Monday, April 15, 2024

EU announces $8bn package for Egypt as part of deal to check migrant flows | Migration News

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The agreement, which lifts the EU’s relationship with Egypt to a ‘strategic partnership’, has drawn criticism from rights groups.

The European Union has announced a 7.4 billion-euro ($8.06bn) aid package and an upgraded relationship with Egypt, part of a new deal to stem migrant flows to Europe that has been criticised by rights groups.

The deal is scheduled to be signed during a visit on Sunday by European Commission President Ursula von der Leyen and leaders of Belgium, Italy, Austria, Cyprus and Greece, according to officials.

Egyptian President Abdel Fattah el-Sisi met separately with von der Leyen and other European leaders before the signing ceremony.

The aid package includes both grants and loans over the next three years, with the EU saying it is upgrading its relationship with the Arab world’s most populous country to a “strategic partnership”.

The proposed funding includes 5 billion euros ($5.45bn) in concessional loans and 1.8 billion euros ($1.96bn) of investments, according to a summary of the plan published by the EU. An additional 600 million euros ($654m) would be provided in grants, including 200 million euros ($218m) for managing migration issues.

 

El-Sisi’s office said in a statement that the deal with the EU aims to achieve “a significant leap in cooperation and coordination between the two sides and to achieve common interests”.

Egypt’s economic uncertainty has pushed many to migrate from the Arab nation, with Europe interested in curbing migration from Egypt and elsewhere in North Africa.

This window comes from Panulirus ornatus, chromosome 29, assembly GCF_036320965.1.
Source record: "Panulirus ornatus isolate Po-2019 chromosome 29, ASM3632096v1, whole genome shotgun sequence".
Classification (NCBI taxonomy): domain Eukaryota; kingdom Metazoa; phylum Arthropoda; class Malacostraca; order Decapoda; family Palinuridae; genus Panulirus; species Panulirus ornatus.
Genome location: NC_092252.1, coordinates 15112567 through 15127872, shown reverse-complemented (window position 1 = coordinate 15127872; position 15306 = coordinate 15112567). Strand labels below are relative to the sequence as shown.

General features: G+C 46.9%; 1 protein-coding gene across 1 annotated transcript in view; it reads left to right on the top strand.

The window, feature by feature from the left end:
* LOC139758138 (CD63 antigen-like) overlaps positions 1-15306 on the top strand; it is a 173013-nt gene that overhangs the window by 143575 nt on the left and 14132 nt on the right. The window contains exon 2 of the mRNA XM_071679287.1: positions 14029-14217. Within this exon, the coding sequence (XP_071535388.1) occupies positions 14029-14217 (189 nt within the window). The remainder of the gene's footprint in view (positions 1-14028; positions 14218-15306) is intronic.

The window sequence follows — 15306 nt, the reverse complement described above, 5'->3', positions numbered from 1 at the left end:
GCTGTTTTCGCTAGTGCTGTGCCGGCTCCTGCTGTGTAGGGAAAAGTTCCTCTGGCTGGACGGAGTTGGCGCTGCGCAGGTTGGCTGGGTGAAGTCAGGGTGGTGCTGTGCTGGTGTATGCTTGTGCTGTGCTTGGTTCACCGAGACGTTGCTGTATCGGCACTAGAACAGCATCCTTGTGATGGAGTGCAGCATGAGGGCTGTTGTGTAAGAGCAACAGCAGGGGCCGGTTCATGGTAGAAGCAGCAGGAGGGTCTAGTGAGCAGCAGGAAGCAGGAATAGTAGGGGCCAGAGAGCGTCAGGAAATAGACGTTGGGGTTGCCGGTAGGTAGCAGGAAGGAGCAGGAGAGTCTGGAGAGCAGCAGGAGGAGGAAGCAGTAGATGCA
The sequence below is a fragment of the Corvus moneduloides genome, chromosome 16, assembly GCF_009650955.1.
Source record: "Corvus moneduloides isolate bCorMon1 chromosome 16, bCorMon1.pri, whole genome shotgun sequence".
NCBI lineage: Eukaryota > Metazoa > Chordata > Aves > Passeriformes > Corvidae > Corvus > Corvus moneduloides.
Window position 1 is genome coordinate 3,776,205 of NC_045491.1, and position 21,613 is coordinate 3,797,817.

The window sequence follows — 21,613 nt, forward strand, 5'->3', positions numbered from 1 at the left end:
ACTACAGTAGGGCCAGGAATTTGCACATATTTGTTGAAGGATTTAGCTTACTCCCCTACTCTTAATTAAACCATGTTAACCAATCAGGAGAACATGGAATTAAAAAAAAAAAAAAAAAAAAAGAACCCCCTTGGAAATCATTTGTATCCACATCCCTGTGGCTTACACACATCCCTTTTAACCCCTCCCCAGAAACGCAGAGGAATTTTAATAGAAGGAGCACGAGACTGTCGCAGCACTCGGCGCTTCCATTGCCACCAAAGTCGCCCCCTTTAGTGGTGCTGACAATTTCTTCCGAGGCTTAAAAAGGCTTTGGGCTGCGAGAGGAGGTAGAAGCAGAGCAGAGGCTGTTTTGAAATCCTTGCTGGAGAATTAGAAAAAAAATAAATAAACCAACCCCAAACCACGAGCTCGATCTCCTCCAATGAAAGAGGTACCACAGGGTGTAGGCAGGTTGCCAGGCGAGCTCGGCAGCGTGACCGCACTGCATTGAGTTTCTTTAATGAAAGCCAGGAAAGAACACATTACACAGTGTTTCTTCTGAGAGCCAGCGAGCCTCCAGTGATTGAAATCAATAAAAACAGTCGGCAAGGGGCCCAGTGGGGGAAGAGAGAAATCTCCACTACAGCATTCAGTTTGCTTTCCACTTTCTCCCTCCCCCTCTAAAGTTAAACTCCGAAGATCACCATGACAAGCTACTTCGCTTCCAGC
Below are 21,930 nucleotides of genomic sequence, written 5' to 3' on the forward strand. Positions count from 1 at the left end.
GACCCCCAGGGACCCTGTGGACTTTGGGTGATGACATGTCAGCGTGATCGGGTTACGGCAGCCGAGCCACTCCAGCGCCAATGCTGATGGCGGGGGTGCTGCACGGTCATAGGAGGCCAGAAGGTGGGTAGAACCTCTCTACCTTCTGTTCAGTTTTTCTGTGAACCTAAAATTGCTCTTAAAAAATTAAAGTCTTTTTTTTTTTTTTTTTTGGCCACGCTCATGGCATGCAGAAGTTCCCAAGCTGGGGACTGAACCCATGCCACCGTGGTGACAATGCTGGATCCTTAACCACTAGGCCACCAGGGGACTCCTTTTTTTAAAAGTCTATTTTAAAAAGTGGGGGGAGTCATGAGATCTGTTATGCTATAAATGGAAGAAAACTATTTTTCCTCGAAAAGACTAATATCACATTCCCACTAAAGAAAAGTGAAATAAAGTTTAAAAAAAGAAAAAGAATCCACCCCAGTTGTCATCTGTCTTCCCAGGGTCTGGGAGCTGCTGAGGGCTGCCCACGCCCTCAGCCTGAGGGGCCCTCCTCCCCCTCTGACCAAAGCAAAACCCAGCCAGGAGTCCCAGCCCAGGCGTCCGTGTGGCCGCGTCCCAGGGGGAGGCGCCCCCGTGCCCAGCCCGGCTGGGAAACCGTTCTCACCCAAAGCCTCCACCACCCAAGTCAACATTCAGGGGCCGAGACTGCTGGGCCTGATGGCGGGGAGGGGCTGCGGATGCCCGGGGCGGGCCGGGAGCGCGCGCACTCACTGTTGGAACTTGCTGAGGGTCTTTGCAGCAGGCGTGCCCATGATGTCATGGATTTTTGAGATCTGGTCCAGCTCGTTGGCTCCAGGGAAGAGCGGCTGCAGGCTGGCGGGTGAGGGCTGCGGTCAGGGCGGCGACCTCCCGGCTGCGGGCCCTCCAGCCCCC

But European governments are worried about the fallout from growing instability in Egypt, which has been struggling to raise foreign currency and has inflation running close to record highs.

Earlier this month, however, the country struck a record deal for Emirati investment, expanded its loan programme with the International Monetary Fund (IMF), and sharply devalued its currency.

‘Flawed blueprint’

The deal comes amid growing concerns that Israel’s looming ground offensive on Gaza’s southernmost town of Rafah could force hundreds of thousands of Palestinians to break into Egypt’s Sinai Peninsula. The Israeli war on Gaza, now in its sixth month, has pushed more than a million people to Rafah.

Egypt says there are nine million migrants, including about 480,000 who are registered refugees and asylum seekers with the United Nations’ refugee agency. Many of those migrants have established their own businesses, while others work in the huge informal economy as street vendors and house cleaners.

But Egyptian officials say Cairo deserves recognition for largely shutting off irregular migration from its north coast since 2016 although there has been a surge in Egyptians trying to cross to Europe via Libya, and the EU is already providing support aimed at reducing those flows.

In recent months, the Greek islands of Crete and Gavdos have seen a steep rise in migrant arrivals – mostly from Egypt, Bangladesh and Pakistan – raising concerns about a new Mediterranean smuggling route.

Activists have criticised Western backing for el-Sisi, who came to power a decade ago after leading the overthrow of Egypt’s first democratically elected leader.

A crackdown has swept up dissidents from across the political spectrum, while the state and the army have extended their grip on the economy, which businessmen and analysts say has impeded structural reforms demanded by the IMF.

El-Sisi’s backers say security measures were needed to stabilise Egypt and pave the way for providing social rights such as housing and jobs.

The EU says its expanded partnership with Egypt is meant to promote democracy and freedoms, but its moves to offer financing in return for migration curbs have run up against obstacles and criticism.

“The blueprint is the same as the flawed EU deals with Tunisia and Mauritania: stop migrants, ignore abuses,” Human Rights Watch said of the plan to enhance ties with Egypt and provide new financing.

Amnesty International also urged the European leaders not to be complicit with rights violations taking place in Egypt.

“EU leaders must ensure that the Egyptian authorities adopt clear benchmarks for human rights,” said Eve Geddie, the head of Amnesty International’s European institutions office.

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